President Obama's record on torture

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Article 3 of the Torture Convention states, “No State Party shall expel, return or extradite a person to another State where there are substantial grounds for believing that he would be in danger of being subjected to torture.” Under Article 4 the Torture Convention also applies to “an act by any person which constitutes complicity or participation in torture.”

The UN has released three damning reports detailing torture and abuse in Afghan facilities over the last 18 months. In October 2011, the UN released a report stating, “UNAMA’s [United Nations Assistance Mission in Afghanistan] detention observation found compelling evidence that 125 detainees (46 percent) of the 273 detainees interviewed who had been in NDS [National Directorate of Security] detention experienced interrogation techniques at the hands of NDS officials that constituted torture, and that torture is practiced systematically in a number of NDS detention facilities throughout Afghanistan.”

For its most recent report, published earlier this month, the UNAMA interviewed 79 detainees who were transferred to detention facilities by international forces. According to the report, “UNAMA found sufficiently reliable and credible evidence that 25 of the 79 detainees (31 percent) transferred by international forces experienced torture in NDS, ANP or ANA facilities.”

A story in the Washington Post from October 2011 alleges the State Department, the CIA, and the U.S. military were aware of the use of torture on detainees in Afghanistan. The story goes on to say, “Despite the warnings, the United States continued to transfer detainees to Afghan intelligence service custody, the officials said. Even as other countries stopped handing over detainees to problematic facilities, the U.S. government did not.”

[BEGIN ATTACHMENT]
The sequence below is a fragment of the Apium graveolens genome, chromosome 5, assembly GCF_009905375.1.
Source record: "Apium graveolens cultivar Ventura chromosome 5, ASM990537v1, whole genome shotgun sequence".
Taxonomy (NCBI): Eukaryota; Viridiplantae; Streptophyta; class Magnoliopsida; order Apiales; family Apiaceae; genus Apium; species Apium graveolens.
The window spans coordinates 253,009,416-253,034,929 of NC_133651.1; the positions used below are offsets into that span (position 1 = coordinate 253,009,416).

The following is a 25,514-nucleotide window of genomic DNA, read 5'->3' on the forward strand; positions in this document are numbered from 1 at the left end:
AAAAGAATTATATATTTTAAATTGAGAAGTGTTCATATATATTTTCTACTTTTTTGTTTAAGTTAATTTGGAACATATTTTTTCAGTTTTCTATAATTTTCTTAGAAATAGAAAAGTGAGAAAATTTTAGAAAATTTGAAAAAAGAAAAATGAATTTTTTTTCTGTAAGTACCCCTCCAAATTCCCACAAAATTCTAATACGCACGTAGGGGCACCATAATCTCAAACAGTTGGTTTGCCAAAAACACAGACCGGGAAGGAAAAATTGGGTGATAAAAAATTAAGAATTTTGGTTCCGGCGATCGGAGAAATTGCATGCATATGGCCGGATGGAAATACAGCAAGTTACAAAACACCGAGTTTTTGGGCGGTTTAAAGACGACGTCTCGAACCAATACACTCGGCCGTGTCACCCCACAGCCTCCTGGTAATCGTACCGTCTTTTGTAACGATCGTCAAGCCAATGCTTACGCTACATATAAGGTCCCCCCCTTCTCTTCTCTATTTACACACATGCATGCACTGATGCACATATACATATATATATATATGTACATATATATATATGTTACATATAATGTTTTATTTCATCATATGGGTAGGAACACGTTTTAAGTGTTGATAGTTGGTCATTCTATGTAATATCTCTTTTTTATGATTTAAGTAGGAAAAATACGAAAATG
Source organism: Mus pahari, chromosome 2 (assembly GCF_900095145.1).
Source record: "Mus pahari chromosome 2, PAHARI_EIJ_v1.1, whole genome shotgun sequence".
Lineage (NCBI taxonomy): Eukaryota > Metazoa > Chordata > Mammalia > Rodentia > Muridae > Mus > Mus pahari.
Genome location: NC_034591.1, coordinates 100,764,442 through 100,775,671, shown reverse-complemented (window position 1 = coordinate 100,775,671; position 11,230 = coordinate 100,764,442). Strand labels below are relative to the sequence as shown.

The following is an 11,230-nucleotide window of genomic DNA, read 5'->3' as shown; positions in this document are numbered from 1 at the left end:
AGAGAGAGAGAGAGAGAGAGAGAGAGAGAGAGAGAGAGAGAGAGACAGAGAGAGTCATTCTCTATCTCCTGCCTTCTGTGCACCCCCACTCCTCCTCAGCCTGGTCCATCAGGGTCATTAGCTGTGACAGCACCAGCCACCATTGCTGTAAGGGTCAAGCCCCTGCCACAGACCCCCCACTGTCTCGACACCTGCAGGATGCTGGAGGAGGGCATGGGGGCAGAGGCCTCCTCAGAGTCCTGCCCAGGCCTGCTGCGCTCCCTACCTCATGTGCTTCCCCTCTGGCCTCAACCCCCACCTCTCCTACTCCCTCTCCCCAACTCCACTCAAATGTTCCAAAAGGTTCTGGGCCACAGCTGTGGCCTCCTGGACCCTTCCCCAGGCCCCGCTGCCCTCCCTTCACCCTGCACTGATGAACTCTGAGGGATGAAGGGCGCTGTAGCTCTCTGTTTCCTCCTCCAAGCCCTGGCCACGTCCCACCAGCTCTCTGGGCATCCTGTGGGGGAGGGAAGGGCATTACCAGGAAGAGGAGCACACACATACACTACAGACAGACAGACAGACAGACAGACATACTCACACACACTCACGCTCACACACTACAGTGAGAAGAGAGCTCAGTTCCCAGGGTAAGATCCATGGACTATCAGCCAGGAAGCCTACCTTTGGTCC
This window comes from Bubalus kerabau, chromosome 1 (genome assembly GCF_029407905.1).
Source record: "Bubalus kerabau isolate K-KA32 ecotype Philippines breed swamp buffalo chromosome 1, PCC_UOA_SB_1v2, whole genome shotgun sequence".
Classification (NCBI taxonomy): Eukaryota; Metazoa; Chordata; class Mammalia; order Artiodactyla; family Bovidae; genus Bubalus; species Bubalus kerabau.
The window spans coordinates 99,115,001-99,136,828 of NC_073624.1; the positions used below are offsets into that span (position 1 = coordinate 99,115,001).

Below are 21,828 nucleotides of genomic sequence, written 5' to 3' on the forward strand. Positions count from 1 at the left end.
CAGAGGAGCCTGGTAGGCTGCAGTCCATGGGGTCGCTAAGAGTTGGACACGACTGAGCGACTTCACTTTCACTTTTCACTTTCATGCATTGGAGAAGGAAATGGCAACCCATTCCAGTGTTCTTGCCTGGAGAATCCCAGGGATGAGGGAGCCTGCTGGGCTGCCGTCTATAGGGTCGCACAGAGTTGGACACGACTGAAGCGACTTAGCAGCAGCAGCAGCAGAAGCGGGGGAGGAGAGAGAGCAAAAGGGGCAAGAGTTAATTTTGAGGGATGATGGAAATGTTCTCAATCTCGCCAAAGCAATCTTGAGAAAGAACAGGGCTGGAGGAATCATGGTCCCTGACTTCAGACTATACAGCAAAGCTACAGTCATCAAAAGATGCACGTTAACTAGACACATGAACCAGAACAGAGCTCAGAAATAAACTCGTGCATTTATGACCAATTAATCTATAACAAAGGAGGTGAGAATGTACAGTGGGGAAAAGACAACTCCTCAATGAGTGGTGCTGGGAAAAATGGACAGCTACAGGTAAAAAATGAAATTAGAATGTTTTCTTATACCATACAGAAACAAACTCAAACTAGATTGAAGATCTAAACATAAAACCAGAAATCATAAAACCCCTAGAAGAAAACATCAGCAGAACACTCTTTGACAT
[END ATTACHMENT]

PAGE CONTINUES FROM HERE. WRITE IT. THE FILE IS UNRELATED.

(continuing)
Between the Washington Post’s report and the UNAMA reports, it is clear U.S. officials have been aware of torture at Afghan facilities. Despite repeated warnings and multiple publicly accessible reports, the U.S. has continued to enter detainees into Afghan detention facilities. Knowledge of torture at Afghan detention facilities makes every single rendition of non-Afghans to said facilities a violation of the Torture Convention. Detaining Afghans and knowingly entering them into detention facilities in which systematic torture is perpetrated amounts to nothing short of complicity in the torture.

With this knowledge, President Obama, as Commander-in-Chief, is responsible for the continued violations of the Torture Convention due to his failure to halt the practice of entering detainees into these facilities. With this in mind, I can’t help but recall President Obama’s granting of immunity to President Bush and Vice-President Cheney.

In April 2009, The New York Times reported that waterboarding was used 266 times on two detainees, Abu Zubaydah and Khalid Shaikh Mohammed. President Bush and Vice-President Cheney have admitted to authorizing the use of waterboarding and both have said they would do it again. In 1947, the U.S. charged a Japanese officer with war crimes for the use of waterboarding. And following a 2011 Republican primary debate, President Obama explicitly stated, “Waterboarding is torture.”

This statement alone puts President Obama in violation of the Torture Convention. Article 6 (1) states, “Upon being satisfied, after an examination of information available to it, that the circumstances so warrant, any State Party in whose territory a person alleged to have committed any offense referred to in article 4 (torture, attempt to commit torture, complicity or participation in torture) is present, shall take him into custody or take other legal measures to ensure his presence.”

When President Obama entered into the office of the presidency, he became obligated as the head of state to detain Bush and Cheney for their alleged crimes but chose not to. Is it possible that President Obama chose “to look forward as opposed to looking backwards” out of fear that he might break a few laws (see above and add drones program) during his presidency?

Bachman is a professor of human rights at American University, with a focus in state responsibility for violations of international human rights and humanitarian law.